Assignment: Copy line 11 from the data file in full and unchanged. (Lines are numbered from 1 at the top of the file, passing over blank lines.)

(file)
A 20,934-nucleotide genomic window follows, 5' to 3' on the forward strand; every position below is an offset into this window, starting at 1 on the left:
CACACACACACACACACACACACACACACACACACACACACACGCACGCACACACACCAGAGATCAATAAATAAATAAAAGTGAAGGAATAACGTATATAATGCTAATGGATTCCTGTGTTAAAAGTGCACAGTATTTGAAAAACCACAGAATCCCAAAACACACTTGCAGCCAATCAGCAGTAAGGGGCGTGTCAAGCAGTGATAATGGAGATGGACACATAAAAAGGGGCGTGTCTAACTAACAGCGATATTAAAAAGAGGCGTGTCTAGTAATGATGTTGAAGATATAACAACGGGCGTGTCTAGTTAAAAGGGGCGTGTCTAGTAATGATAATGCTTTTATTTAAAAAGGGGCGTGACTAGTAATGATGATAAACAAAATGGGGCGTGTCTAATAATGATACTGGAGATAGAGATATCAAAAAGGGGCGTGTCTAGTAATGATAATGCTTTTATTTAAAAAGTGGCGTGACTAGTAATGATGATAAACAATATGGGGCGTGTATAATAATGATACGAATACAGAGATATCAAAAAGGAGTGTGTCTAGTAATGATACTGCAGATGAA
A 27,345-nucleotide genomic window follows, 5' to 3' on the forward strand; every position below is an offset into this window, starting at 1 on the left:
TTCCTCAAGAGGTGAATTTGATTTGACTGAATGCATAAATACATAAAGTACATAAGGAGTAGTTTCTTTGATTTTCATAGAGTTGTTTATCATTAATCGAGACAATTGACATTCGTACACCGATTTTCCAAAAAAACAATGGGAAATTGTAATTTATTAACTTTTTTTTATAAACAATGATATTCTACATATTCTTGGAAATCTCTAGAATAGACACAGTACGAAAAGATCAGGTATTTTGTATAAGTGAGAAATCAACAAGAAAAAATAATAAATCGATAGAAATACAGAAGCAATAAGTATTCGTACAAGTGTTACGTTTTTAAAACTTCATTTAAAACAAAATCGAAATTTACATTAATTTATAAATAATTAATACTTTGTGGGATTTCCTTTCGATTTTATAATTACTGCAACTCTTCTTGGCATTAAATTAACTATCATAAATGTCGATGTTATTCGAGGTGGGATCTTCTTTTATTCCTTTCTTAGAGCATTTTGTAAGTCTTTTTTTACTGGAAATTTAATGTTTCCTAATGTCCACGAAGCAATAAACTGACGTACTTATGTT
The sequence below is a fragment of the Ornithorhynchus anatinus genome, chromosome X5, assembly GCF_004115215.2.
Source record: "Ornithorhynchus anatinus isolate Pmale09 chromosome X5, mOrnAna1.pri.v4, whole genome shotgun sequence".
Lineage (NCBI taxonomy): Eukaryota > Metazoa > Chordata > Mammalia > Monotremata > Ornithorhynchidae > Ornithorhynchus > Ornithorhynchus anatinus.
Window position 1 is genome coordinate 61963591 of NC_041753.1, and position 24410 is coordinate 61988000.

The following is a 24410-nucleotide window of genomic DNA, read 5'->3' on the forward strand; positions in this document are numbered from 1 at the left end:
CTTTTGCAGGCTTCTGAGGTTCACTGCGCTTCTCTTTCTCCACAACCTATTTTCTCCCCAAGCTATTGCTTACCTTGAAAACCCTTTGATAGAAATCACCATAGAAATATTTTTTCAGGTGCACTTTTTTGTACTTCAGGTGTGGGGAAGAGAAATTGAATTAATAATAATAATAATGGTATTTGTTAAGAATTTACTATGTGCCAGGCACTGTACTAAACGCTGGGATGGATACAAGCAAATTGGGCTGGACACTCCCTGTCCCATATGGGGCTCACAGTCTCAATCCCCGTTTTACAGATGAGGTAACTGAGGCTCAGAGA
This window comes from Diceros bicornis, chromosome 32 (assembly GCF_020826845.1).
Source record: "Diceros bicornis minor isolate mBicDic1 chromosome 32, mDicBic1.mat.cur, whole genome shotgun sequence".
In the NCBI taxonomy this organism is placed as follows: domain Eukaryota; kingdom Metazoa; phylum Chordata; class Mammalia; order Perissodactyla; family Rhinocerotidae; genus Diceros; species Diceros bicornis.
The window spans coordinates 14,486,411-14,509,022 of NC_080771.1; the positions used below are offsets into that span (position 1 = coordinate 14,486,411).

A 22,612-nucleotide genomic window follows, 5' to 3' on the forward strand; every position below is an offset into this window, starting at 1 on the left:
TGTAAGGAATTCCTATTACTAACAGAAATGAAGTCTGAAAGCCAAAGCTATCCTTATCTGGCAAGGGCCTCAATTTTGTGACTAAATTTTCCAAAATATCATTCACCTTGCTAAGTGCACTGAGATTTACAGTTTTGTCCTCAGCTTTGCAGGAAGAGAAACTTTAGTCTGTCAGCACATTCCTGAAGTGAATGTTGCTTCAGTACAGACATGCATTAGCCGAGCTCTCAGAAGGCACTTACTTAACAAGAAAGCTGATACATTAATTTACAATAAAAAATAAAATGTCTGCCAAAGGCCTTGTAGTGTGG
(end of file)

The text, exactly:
This window comes from Diceros bicornis, chromosome 32 (assembly GCF_020826845.1).